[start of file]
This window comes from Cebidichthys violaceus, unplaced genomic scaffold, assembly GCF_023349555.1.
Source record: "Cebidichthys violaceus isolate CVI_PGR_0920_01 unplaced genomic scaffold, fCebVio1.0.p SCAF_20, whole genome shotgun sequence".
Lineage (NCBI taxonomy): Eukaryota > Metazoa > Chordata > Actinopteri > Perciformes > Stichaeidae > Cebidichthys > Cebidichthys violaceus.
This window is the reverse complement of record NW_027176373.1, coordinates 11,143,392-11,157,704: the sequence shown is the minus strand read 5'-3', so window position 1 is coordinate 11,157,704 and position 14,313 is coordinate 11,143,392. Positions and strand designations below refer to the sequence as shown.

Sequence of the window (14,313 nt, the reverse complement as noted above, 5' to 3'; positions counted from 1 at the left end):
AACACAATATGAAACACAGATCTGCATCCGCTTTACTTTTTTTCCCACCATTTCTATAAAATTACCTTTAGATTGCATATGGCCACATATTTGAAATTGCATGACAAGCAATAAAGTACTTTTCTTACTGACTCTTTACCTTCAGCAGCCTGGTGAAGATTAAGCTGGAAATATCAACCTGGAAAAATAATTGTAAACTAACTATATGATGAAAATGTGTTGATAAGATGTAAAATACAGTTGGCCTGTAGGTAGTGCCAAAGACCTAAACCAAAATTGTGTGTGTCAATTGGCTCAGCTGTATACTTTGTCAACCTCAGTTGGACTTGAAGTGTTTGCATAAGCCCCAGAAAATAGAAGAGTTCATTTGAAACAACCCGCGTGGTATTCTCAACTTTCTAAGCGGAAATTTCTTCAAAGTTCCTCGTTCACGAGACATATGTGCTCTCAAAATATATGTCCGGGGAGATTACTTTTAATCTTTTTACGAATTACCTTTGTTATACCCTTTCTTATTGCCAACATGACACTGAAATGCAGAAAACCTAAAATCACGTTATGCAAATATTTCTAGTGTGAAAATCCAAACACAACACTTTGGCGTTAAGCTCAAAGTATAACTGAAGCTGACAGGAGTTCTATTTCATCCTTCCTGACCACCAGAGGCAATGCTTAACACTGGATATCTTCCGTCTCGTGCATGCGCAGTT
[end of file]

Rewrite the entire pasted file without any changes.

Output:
This window comes from Cebidichthys violaceus, unplaced genomic scaffold, assembly GCF_023349555.1.
Source record: "Cebidichthys violaceus isolate CVI_PGR_0920_01 unplaced genomic scaffold, fCebVio1.0.p SCAF_20, whole genome shotgun sequence".
Lineage (NCBI taxonomy): Eukaryota > Metazoa > Chordata > Actinopteri > Perciformes > Stichaeidae > Cebidichthys > Cebidichthys violaceus.
This window is the reverse complement of record NW_027176373.1, coordinates 11,143,392-11,157,704: the sequence shown is the minus strand read 5'-3', so window position 1 is coordinate 11,157,704 and position 14,313 is coordinate 11,143,392. Positions and strand designations below refer to the sequence as shown.

Sequence of the window (14,313 nt, the reverse complement as noted above, 5' to 3'; positions counted from 1 at the left end):
AACACAATATGAAACACAGATCTGCATCCGCTTTACTTTTTTTCCCACCATTTCTATAAAATTACCTTTAGATTGCATATGGCCACATATTTGAAATTGCATGACAAGCAATAAAGTACTTTTCTTACTGACTCTTTACCTTCAGCAGCCTGGTGAAGATTAAGCTGGAAATATCAACCTGGAAAAATAATTGTAAACTAACTATATGATGAAAATGTGTTGATAAGATGTAAAATACAGTTGGCCTGTAGGTAGTGCCAAAGACCTAAACCAAAATTGTGTGTGTCAATTGGCTCAGCTGTATACTTTGTCAACCTCAGTTGGACTTGAAGTGTTTGCATAAGCCCCAGAAAATAGAAGAGTTCATTTGAAACAACCCGCGTGGTATTCTCAACTTTCTAAGCGGAAATTTCTTCAAAGTTCCTCGTTCACGAGACATATGTGCTCTCAAAATATATGTCCGGGGAGATTACTTTTAATCTTTTTACGAATTACCTTTGTTATACCCTTTCTTATTGCCAACATGACACTGAAATGCAGAAAACCTAAAATCACGTTATGCAAATATTTCTAGTGTGAAAATCCAAACACAACACTTTGGCGTTAAGCTCAAAGTATAACTGAAGCTGACAGGAGTTCTATTTCATCCTTCCTGACCACCAGAGGCAATGCTTAACACTGGATATCTTCCGTCTCGTGCATGCGCAGTT